15 November 2023, 00:42

Philocarty: History in every card, paint and print

Philocarty: History in every card, paint and print
Philocarty is when each card becomes a window into the past, a piece of art and a note of cultural history.
The term, derived from the Greek “phileo “- “love “and the French “carte “- “paper “, first became widely used at the beginning of the 20th century with the advent of mass production of high-quality postcards of various subjects.

The first postcard appeared in 1869, and by 1875, countries that were members of the Universal Postal Union had sent more than 231.5 million postcards.
At the dawn of philocarty, in the middle of the 20th century, it was believed that only a postcard that had gone through the journey and fulfilled its function deserved a place in the collection. Today, these views have changed, and collectors value postcards in proportion to their age and the rarity of the subject. Some people prefer unwritten cards, especially if they are well preserved.
One of the most expensive postcards in the
One of the most expensive postcards in the "Philocartia" section on Violity. Stanislavov. Souvenir 1898, 19th century.
“Experienced philocartists” recommend starting with urban landscapes that change over time while maintaining philocratic value. Fine art, reproductions of works by famous artists and photographs are also popular among collectors.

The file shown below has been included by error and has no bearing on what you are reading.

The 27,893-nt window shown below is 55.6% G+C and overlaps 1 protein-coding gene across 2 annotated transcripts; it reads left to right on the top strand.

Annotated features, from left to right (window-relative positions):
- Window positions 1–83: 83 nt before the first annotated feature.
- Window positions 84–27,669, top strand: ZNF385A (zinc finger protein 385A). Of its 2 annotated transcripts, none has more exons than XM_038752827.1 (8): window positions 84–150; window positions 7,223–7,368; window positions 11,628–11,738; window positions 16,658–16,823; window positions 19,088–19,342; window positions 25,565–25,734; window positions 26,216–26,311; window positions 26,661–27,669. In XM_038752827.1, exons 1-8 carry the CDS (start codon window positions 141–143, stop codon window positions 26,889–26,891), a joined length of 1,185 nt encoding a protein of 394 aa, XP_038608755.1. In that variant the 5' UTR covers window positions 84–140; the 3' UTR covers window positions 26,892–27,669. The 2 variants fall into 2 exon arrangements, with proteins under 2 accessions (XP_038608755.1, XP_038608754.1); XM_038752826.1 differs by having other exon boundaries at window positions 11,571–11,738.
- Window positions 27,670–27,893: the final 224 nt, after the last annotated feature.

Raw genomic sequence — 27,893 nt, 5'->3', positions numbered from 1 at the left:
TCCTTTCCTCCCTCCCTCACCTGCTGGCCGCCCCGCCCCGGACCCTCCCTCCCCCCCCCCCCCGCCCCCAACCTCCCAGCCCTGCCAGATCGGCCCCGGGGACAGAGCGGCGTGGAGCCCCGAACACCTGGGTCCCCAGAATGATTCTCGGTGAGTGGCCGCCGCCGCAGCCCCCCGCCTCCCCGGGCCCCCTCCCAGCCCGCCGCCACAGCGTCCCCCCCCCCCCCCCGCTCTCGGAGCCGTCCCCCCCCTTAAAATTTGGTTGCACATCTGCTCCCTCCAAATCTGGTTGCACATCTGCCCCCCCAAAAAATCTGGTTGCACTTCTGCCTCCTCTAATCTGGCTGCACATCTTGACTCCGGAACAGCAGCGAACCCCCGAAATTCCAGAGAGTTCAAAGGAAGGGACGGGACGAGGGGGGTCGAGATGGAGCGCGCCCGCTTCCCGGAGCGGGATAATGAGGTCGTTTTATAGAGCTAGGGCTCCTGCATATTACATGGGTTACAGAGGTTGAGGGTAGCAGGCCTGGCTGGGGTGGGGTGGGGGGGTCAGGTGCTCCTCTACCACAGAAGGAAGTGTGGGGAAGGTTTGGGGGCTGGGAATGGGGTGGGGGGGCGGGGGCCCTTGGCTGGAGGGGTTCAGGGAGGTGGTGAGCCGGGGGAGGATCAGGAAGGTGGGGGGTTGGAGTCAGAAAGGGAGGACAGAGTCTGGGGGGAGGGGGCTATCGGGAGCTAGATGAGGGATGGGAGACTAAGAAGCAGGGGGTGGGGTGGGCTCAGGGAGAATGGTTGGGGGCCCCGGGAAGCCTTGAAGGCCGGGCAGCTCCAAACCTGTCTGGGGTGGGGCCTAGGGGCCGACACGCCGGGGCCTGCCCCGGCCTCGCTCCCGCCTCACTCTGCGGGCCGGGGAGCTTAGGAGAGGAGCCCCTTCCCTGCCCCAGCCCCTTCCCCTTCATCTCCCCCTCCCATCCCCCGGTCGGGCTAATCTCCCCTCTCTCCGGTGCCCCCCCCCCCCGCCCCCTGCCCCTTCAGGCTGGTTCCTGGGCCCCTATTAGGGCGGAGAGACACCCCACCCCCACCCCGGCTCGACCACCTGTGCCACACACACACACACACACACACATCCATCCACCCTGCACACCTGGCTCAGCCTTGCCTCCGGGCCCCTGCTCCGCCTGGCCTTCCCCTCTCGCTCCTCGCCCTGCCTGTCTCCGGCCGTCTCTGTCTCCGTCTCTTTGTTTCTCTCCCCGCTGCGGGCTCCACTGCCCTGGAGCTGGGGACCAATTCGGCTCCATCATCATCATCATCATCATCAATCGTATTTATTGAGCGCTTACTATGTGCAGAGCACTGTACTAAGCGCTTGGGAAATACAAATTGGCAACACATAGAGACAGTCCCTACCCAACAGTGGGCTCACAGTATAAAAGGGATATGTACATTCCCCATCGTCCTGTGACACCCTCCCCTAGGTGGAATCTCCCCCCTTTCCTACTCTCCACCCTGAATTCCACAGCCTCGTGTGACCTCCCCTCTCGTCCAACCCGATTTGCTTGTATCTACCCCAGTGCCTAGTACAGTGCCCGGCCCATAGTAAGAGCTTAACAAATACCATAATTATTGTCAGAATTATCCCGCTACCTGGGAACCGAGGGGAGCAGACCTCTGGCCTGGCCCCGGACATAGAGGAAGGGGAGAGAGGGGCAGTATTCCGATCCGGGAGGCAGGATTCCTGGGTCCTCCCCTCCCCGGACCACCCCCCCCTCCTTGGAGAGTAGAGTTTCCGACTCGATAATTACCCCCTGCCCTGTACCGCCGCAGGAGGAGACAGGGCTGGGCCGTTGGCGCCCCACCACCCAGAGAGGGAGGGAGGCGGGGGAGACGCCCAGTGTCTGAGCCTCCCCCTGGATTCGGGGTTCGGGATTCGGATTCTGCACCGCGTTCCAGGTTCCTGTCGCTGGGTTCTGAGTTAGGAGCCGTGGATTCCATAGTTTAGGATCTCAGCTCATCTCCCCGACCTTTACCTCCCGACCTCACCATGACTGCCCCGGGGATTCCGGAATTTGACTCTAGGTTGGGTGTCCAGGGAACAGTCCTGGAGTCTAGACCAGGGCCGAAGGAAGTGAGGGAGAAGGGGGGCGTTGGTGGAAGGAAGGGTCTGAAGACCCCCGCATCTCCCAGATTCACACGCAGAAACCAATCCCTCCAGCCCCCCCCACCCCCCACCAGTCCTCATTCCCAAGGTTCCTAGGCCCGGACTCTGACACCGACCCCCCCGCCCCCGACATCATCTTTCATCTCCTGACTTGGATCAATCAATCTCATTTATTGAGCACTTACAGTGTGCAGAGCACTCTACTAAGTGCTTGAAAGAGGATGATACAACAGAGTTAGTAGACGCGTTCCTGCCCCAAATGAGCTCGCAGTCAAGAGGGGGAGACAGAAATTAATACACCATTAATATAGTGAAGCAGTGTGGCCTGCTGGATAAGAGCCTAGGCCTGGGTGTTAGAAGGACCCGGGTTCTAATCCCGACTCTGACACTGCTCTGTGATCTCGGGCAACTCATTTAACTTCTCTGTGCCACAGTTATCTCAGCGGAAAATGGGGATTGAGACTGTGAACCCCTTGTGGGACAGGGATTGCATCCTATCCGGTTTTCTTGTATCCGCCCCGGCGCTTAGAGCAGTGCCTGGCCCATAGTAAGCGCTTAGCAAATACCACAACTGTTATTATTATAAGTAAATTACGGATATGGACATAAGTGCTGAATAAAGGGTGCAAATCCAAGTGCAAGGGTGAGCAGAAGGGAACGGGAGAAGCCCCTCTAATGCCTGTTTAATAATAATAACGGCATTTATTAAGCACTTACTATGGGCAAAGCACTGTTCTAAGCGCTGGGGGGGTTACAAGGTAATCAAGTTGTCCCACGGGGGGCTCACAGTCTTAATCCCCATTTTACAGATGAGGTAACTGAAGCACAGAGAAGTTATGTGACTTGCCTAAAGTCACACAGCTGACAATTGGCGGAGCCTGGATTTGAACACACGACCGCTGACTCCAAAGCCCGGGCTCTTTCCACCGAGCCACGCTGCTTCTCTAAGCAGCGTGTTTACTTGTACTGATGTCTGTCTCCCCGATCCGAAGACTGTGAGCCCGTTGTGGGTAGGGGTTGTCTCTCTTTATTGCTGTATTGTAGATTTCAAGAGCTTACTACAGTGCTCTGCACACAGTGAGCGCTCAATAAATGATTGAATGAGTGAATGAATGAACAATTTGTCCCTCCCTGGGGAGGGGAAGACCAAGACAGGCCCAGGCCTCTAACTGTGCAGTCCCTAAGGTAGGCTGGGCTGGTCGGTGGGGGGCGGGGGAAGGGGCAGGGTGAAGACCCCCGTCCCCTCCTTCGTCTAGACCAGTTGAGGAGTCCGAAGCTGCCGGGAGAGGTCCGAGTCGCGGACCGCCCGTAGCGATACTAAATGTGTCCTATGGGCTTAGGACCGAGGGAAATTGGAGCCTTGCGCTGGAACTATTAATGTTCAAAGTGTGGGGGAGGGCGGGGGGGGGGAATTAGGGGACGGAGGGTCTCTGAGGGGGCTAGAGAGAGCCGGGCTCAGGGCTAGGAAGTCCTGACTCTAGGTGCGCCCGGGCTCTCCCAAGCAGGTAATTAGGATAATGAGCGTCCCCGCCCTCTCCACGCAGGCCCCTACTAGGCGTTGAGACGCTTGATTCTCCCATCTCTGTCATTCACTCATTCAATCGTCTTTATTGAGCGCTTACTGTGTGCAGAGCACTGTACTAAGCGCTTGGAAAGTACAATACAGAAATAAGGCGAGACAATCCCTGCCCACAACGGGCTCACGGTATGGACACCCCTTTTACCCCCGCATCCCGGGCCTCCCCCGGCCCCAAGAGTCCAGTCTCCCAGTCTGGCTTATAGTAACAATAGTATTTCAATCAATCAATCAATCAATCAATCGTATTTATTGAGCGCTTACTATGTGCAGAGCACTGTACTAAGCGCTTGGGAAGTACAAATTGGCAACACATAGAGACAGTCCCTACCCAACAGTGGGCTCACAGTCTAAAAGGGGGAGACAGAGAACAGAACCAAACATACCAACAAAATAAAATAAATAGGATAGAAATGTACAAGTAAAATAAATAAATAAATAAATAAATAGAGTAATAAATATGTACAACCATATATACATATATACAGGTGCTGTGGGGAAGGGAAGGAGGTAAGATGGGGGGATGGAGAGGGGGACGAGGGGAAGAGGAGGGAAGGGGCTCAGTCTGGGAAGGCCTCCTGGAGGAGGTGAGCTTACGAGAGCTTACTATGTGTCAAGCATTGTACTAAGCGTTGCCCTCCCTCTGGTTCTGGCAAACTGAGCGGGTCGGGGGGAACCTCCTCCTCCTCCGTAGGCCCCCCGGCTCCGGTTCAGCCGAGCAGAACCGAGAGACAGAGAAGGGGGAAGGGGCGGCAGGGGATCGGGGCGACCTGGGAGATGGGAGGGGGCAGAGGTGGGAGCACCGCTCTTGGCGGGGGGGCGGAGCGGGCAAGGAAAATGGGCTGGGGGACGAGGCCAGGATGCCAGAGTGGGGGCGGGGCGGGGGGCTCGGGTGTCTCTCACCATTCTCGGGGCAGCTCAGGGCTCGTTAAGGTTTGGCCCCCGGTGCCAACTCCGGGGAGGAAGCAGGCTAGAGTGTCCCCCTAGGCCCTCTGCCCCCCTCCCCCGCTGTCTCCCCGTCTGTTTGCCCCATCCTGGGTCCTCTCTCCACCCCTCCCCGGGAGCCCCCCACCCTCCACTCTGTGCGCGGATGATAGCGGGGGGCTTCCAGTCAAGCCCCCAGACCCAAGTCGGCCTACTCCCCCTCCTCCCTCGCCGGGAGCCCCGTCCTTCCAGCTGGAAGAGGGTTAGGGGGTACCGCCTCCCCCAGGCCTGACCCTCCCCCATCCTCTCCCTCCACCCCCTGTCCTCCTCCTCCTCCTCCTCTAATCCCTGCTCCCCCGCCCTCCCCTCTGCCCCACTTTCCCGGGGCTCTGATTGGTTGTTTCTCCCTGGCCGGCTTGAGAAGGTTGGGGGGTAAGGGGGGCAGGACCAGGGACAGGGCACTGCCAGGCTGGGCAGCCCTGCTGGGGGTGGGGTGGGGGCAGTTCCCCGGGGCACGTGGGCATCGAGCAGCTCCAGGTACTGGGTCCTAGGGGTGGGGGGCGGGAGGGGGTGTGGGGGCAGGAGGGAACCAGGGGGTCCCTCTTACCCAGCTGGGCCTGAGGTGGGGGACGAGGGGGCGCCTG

The first known postcard that has survived to this day is considered to be “Penny Penates”. Theodore Hook created this postcard himself in 1840, sending it to himself. The card was a colorful composition depicting employees seated around a large inkwell with appropriately sized fountain pens.

The uniqueness of this postcard lies in the fact that it was paid for with the first postage stamp called “Penny Black” (instances with this stamp are found only once). As a result, this artifact became the most expensive in the history of auctions: at auction in London in 2002, it was sold for 31,750 pounds. Evgeniy Gomberg from Latvia acquired this unique collectible object.

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